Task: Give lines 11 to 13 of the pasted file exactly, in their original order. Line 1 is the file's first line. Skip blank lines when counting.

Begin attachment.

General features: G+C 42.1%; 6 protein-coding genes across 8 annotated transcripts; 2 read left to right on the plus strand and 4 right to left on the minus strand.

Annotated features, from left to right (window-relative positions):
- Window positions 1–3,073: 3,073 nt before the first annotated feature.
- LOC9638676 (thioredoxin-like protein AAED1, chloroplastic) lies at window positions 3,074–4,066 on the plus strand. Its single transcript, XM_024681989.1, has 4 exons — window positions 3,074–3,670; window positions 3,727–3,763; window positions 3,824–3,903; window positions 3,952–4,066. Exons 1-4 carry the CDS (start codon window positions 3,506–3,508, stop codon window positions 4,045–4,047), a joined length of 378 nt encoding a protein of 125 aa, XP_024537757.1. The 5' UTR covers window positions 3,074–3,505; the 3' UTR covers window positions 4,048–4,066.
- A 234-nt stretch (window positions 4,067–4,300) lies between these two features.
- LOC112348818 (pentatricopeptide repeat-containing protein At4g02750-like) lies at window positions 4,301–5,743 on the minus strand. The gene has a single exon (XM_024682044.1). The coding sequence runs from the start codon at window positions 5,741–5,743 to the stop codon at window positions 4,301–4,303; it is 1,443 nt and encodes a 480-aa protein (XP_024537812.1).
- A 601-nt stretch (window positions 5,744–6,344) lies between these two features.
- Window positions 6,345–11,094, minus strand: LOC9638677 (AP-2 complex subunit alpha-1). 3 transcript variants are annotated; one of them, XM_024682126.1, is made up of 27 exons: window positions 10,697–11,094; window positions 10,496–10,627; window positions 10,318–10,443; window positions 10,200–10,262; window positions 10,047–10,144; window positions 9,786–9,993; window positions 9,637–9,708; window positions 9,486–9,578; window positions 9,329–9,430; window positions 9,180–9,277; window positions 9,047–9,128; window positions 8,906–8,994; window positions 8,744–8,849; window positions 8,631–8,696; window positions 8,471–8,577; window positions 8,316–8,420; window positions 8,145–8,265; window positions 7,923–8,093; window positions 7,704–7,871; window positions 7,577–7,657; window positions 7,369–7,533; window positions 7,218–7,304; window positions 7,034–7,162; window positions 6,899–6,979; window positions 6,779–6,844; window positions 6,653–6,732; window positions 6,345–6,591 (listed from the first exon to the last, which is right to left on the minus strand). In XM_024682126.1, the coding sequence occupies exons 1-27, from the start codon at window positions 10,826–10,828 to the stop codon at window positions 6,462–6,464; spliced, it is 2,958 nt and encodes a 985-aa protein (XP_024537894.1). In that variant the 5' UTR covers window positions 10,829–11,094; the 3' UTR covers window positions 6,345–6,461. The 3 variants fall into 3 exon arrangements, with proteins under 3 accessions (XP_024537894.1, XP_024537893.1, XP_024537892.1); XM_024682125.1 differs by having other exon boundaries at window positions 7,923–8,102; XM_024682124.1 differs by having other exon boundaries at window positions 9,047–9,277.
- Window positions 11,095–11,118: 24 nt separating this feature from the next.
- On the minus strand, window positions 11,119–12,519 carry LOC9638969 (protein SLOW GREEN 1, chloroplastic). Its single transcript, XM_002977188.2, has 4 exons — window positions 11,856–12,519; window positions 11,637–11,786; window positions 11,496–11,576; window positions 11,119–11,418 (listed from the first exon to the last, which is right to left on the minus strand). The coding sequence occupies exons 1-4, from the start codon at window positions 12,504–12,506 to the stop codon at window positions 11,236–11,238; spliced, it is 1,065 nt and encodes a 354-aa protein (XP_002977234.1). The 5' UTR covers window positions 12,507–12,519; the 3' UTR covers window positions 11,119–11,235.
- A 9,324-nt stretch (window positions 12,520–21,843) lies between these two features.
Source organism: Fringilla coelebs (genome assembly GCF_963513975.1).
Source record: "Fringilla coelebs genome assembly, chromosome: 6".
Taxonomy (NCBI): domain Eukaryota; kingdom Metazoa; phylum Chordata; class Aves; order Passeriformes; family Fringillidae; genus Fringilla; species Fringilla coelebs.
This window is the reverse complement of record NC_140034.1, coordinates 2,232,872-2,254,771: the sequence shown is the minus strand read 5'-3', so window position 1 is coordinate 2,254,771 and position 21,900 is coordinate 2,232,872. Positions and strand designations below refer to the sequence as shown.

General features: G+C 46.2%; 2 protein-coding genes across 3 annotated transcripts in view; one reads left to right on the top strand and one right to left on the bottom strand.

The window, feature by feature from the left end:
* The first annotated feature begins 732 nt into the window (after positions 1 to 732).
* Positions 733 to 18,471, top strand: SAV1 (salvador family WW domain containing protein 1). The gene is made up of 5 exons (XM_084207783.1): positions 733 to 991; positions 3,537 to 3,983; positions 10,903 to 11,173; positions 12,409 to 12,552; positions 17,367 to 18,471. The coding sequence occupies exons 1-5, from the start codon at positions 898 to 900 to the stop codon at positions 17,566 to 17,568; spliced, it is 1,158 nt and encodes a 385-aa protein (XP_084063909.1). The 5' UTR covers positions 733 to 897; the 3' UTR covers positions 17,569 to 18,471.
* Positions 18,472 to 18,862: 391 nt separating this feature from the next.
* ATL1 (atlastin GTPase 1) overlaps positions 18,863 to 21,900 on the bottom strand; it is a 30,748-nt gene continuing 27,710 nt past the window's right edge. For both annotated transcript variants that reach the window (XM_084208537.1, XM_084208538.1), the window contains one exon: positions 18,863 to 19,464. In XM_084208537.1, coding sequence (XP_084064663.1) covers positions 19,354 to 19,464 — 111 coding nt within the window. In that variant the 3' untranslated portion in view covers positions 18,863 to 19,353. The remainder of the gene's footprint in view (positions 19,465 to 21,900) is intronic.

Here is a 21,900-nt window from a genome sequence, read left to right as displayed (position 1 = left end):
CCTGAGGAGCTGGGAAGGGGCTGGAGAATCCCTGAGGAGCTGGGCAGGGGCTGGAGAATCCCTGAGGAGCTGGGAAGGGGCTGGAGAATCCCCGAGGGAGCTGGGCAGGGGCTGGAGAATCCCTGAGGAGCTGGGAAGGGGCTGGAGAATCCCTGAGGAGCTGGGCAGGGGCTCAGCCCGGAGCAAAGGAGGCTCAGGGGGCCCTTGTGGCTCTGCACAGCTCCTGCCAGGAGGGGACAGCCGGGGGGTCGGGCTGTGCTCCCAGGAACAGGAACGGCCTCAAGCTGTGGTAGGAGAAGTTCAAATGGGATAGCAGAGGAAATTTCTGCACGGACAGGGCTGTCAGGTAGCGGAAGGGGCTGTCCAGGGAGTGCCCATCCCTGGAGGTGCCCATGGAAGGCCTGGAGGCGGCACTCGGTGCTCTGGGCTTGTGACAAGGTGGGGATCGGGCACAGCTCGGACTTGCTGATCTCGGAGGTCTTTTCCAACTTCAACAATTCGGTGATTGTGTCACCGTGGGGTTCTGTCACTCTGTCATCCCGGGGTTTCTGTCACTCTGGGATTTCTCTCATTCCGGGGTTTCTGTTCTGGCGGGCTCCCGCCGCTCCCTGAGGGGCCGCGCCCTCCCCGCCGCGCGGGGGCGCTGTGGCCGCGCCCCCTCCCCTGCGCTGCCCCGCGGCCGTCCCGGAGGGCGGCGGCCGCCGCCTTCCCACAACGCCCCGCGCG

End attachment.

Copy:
- A 9,324-nt stretch (window positions 12,520–21,843) lies between these two features.
Source organism: Fringilla coelebs (genome assembly GCF_963513975.1).
Source record: "Fringilla coelebs genome assembly, chromosome: 6".